Associations of blood pressure in pregnancy with offspring blood pressure trajectories during childhood and adolescence: findings from a prospective study

James R Staley, John Bradley, Richard J Silverwood, Laura D Howe, Kate Tilling, Debbie A Lawlor, Corrie Macdonald-Wallis

Research output: Contribution to journalArticle (Academic Journal)peer-review

38 Citations (Scopus)

Abstract

BACKGROUND: Hypertensive disorders of pregnancy are related to higher offspring blood pressure (BP), but it is not known whether this association strengthens or weakens as BP changes across childhood. Our aim was to assess the associations of hypertensive disorders of pregnancy and maternal BP changes during pregnancy with trajectories of offspring BP from age 7 to 18 years.

METHODS AND RESULTS: In a large UK cohort of maternal-offspring pairs (N=6619), we used routine antenatal BP measurements to derive hypertensive disorders of pregnancy and maternal BP trajectories. These were related to offspring BP trajectories, obtained from research clinic assessments, using linear spline random-effects models. After adjusting for maternal and offspring variables, including body mass index, offspring of women who had existing hypertension, gestational hypertension, or preeclampsia during pregnancy had on average higher BP at age 7 years compared to offspring of normotensive pregnancies (mean difference [95%CI] in systolic BP: 1.67 mm Hg [0.48, 2.86], 1.98 mm Hg [1.32, 2.65], and 1.22 mm Hg [-0.52, 2.97], respectively). These differences were consistent across childhood to age 18 years, as the patterns of BP change did not differ between offspring of hypertensive pregnancies and normotensive pregnancies. Maternal BP at 8 weeks' gestation was also positively associated with offspring BP in childhood and adolescence, but changes in BP across pregnancy were not strongly associated.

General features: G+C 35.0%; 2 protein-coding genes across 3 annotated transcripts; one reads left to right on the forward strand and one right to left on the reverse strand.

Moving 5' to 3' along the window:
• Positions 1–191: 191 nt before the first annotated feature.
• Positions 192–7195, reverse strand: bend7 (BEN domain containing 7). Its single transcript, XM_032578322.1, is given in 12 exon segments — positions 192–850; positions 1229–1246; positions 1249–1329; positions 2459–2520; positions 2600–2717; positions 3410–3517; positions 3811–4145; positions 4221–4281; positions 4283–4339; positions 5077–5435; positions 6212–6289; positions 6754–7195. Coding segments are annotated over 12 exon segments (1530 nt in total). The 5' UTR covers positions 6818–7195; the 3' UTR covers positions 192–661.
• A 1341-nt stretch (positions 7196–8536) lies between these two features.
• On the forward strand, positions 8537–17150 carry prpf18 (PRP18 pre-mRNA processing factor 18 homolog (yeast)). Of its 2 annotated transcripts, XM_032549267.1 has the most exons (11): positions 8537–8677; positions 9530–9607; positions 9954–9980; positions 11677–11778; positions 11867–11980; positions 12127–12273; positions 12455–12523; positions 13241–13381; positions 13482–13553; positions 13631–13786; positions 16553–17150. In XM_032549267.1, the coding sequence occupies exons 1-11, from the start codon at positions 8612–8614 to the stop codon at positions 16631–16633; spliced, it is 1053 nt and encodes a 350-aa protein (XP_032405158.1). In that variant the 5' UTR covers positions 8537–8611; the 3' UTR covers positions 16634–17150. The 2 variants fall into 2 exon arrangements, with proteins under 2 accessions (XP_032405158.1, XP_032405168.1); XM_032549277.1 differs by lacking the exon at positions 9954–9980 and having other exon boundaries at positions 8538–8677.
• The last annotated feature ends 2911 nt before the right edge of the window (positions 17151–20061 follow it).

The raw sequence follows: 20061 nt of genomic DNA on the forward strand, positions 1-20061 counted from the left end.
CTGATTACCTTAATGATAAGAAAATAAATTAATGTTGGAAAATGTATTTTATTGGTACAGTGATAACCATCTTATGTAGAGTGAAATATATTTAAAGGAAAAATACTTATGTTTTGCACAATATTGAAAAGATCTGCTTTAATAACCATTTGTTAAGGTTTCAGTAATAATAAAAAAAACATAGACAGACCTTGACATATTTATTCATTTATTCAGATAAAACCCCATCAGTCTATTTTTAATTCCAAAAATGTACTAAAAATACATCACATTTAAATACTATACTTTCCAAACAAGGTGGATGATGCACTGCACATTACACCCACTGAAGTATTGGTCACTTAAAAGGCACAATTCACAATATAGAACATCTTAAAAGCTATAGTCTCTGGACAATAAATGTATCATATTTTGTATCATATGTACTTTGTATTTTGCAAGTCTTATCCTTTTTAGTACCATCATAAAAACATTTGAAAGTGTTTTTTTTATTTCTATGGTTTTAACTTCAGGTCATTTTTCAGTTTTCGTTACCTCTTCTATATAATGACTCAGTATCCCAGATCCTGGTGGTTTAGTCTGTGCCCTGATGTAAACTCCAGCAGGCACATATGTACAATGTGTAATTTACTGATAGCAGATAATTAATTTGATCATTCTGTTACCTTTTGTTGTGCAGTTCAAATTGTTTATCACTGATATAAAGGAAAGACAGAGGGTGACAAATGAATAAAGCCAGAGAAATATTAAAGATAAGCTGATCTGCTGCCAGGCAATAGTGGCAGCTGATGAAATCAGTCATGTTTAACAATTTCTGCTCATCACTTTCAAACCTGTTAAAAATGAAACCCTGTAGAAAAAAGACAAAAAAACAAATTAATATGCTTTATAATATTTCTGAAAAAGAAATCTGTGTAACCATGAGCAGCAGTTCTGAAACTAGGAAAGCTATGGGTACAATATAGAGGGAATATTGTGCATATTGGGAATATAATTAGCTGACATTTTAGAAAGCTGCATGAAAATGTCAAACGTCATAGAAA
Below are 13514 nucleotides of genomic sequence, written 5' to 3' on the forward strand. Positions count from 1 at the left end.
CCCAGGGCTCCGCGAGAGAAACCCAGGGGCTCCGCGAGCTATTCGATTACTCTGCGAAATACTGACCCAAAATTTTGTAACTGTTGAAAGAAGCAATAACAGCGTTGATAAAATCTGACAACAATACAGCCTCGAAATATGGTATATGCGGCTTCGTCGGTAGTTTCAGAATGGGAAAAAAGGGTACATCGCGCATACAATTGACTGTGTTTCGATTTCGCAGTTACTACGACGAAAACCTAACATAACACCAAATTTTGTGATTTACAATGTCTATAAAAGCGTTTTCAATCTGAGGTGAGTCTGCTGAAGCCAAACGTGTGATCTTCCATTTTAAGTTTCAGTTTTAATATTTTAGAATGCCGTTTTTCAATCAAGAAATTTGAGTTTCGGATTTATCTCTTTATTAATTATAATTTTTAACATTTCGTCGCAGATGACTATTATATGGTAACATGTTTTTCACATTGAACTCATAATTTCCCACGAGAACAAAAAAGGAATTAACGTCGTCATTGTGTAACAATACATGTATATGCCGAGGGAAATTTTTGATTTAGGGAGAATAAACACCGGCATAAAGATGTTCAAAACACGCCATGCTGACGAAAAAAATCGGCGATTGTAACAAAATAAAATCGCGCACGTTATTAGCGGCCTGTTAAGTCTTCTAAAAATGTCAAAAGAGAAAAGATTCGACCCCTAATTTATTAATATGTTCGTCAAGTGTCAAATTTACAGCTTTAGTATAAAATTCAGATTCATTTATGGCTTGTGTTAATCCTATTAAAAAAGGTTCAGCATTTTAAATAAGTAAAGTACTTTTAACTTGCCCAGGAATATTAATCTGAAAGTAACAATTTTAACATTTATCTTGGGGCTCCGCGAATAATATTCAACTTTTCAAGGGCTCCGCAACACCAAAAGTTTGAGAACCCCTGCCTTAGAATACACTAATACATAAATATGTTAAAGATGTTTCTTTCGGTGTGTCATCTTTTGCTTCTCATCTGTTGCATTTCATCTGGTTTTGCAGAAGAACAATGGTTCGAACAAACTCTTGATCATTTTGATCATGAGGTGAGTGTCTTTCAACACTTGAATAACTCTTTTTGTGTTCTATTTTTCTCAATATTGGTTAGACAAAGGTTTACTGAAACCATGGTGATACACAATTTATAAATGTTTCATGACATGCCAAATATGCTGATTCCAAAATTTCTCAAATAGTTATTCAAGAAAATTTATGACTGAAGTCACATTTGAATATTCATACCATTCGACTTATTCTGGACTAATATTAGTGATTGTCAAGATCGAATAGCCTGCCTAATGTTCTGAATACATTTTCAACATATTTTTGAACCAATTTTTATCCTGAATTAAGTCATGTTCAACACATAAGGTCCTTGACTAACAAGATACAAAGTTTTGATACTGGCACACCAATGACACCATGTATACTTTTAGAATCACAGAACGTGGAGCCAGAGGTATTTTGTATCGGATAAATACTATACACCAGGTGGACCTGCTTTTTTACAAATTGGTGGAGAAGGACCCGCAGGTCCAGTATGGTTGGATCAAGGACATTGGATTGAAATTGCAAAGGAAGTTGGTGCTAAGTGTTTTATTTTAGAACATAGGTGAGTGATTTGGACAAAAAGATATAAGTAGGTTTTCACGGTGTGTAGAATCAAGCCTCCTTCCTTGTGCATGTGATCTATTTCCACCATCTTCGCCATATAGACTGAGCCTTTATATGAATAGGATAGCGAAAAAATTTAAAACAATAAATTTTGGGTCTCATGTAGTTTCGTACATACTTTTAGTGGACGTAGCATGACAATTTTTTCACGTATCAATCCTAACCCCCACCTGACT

CONCLUSIONS: The differences in BP between offspring of hypertensive pregnancies and offspring of normotensive pregnancies remain consistent across childhood and adolescence. These associations appear to be most contributed to by higher maternal BP in early pregnancy rather than by pregnancy-related BP changes.

Original languageEnglish
JournalJournal of the American Heart Association
Volume4
Issue number5
DOIs
Publication statusPublished - 2015

Bibliographical note

© 2015 The Authors. Published on behalf of the American Heart Association, Inc., by Wiley Blackwell.

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